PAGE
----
With abundant detail and in many voices the poet rounds out family history with sweetness, humor and presence, frequently moving back and forth from one era to another. In this way we see the family lines as they gather along the Eel, and disperse. . . . Zara Raab has long entranced us with glimpses into her ancestral life. Now we have the wonder of it in Swimming the Eel. We are grateful.
—Cleo Griffith, editor, Song of the San Joaquin
Swimming the Eel is a moving and impressive work of art. Its family history feels both intimate and mythic in its fresh iteration of a Western American archetype. [With] a combination of formal coherence and musical fluency, …a beautifully sustained sequence of poems.
—Stephen Kessler, author, The Tolstoy of the Zulus
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This poetic chronology grips and blesses in a way that no history could, telling the story of the American West through family eyes, beginning with an “artless girl who kept a clean house over a green hill,” who is swept toward her future by life’s inevitable “waterfall of loss.” Charm and efficacy yield a light touch; yet the words speak of deep longing. . . amid the “pantaloons of soil along the river rock.“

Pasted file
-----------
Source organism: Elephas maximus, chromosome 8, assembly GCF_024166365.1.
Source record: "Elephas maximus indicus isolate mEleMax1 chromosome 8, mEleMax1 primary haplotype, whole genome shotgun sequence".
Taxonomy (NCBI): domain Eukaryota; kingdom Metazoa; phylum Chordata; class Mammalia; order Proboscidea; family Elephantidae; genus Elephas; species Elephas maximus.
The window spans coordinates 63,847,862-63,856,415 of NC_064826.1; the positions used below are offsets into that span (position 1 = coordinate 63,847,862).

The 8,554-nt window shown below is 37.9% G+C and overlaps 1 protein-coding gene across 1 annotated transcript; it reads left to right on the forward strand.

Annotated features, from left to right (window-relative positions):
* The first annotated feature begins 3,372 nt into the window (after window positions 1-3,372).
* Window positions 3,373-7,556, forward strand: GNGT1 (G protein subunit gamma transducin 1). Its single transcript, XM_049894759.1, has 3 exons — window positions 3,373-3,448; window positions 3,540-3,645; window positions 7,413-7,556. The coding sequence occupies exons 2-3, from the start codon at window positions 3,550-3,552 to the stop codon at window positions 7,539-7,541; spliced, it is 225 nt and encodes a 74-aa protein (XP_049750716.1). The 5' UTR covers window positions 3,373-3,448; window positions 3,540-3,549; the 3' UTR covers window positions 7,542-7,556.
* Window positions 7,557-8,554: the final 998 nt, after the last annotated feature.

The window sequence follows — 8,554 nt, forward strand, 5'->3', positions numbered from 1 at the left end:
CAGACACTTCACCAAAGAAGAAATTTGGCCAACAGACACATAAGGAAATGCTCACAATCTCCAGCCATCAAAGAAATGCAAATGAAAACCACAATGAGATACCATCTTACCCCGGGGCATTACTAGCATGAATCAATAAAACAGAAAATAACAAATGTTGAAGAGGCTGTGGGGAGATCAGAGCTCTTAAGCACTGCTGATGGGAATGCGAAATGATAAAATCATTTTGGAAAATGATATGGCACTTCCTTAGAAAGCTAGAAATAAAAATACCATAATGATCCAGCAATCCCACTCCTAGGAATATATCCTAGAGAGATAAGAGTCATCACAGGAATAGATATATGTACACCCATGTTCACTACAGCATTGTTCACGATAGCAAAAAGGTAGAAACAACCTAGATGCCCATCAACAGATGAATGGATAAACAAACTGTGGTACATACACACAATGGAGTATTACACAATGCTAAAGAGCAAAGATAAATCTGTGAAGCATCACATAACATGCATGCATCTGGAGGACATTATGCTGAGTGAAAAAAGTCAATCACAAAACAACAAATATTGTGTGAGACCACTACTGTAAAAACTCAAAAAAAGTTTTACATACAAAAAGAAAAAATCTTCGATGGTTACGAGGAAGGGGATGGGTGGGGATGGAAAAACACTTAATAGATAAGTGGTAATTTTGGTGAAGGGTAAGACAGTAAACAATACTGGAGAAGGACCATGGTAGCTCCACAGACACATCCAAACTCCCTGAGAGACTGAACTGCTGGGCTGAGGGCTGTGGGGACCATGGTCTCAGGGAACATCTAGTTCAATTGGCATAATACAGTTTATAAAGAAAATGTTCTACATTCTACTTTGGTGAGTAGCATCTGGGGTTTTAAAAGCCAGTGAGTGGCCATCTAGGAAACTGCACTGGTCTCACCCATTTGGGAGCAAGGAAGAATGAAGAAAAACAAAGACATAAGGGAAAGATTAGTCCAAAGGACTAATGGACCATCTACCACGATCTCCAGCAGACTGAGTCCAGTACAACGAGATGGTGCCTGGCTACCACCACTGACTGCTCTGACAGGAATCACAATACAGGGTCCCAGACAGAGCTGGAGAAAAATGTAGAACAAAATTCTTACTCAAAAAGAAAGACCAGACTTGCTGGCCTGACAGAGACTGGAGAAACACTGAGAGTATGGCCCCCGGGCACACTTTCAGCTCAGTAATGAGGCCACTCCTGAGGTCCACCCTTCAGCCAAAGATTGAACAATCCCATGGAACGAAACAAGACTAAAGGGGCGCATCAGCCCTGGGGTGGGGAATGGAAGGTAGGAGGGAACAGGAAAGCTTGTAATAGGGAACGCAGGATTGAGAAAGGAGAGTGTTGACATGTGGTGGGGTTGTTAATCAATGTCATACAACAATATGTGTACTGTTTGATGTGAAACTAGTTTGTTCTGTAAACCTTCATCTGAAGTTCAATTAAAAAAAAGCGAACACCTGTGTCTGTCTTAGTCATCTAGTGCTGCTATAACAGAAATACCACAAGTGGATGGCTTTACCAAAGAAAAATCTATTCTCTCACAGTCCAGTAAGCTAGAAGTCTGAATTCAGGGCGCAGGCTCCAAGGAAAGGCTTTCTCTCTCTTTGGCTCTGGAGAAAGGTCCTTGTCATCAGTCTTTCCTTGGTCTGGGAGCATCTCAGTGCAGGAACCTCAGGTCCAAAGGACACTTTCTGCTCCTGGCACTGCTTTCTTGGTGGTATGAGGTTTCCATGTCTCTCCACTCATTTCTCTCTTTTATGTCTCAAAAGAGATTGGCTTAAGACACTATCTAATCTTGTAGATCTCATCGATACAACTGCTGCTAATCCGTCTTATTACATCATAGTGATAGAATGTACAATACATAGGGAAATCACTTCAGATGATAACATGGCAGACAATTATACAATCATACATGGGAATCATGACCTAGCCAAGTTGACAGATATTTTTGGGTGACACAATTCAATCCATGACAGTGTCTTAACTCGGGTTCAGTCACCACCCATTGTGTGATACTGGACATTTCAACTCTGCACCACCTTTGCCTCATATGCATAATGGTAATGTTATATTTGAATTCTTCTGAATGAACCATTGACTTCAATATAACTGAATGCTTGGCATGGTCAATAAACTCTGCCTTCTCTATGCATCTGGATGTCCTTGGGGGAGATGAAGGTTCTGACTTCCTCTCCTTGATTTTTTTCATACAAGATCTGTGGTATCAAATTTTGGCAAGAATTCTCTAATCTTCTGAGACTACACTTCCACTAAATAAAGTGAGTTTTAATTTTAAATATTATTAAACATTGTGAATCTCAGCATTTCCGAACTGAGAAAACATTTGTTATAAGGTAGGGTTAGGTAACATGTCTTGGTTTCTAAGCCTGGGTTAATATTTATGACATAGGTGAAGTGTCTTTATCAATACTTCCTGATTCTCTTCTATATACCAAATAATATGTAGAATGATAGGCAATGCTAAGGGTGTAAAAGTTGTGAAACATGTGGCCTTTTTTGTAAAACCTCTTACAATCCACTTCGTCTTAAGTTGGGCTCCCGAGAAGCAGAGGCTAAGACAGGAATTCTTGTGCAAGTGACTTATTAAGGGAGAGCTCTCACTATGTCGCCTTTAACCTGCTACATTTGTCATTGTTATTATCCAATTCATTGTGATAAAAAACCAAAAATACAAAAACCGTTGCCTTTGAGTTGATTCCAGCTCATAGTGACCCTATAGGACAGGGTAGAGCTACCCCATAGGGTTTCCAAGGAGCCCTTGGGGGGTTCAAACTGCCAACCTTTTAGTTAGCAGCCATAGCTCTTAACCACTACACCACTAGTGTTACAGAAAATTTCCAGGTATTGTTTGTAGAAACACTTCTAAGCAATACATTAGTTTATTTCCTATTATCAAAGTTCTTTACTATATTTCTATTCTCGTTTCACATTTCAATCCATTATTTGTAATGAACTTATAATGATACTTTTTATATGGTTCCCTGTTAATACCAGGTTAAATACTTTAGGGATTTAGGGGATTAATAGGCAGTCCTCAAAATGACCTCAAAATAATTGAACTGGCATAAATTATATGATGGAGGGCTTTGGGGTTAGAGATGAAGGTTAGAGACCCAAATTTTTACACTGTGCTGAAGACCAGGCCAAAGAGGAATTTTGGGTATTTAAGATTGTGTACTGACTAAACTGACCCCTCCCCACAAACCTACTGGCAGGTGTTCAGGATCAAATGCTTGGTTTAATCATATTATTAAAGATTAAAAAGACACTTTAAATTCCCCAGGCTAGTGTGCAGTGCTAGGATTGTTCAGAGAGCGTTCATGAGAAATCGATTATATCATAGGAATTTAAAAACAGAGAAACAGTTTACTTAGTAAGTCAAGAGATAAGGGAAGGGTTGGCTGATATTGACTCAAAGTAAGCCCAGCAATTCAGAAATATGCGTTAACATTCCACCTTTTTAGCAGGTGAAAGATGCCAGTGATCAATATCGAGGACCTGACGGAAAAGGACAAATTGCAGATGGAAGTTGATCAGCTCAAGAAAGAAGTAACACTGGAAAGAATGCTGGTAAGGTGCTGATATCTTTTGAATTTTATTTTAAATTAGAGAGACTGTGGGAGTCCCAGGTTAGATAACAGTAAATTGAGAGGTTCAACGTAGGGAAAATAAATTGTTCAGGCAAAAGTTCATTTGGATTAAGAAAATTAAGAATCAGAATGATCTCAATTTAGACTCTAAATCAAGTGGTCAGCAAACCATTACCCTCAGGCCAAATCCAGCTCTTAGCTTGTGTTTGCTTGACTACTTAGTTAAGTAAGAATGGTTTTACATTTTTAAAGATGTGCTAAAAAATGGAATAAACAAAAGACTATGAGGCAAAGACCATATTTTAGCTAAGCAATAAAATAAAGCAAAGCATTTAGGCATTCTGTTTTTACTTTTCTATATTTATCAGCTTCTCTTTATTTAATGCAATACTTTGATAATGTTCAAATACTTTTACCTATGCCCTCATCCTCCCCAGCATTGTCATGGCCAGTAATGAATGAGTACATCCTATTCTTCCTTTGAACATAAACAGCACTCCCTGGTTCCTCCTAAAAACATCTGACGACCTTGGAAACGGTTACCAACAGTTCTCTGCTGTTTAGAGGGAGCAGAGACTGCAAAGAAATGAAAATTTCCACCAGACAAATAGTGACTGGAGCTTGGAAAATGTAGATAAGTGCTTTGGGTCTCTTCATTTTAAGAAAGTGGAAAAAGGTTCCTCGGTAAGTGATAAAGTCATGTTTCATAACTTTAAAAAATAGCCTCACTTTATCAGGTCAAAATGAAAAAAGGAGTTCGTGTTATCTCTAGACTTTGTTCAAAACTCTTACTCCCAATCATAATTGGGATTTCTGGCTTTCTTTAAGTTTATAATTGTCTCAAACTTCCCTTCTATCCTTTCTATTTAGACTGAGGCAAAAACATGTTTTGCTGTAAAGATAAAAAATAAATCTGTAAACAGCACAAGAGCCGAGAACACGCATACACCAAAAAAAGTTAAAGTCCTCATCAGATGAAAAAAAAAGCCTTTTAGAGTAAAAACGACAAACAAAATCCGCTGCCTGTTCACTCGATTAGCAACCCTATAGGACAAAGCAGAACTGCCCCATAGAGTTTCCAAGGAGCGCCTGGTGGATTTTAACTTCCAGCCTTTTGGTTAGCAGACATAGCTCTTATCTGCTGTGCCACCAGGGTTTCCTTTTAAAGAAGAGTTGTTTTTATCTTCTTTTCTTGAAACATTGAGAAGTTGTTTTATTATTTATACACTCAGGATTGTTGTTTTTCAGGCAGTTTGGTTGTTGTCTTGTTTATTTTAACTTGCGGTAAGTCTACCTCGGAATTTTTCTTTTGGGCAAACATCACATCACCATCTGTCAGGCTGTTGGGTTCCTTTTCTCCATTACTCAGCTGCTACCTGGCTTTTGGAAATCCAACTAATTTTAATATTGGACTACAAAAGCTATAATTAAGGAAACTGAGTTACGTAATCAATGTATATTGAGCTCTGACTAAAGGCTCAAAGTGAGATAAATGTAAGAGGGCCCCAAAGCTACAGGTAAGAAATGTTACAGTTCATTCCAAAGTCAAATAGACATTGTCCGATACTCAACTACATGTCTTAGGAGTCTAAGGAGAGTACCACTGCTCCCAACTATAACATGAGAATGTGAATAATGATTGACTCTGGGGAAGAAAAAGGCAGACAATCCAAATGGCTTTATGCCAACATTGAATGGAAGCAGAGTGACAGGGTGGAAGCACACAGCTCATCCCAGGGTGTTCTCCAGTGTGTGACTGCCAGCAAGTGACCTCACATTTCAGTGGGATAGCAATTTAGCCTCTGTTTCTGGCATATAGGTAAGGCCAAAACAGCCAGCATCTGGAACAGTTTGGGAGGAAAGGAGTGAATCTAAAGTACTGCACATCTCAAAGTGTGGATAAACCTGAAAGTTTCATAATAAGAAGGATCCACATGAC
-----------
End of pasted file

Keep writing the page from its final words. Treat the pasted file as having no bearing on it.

—Cathy Luchetti, author of Women of the West
Who’ll join me. . . as the winter seance starts, wind rattling the pots? Zara Raab’s compelling dream of history, and the painful waking from it, merges inner life with outer world in these exhilarating lyrics of lost lifetimes in an outback corner of Northern California. A brew of wildness and domesticity. . . its pleasures are many. . .
—Beverly Burch, author of Sweet to Burn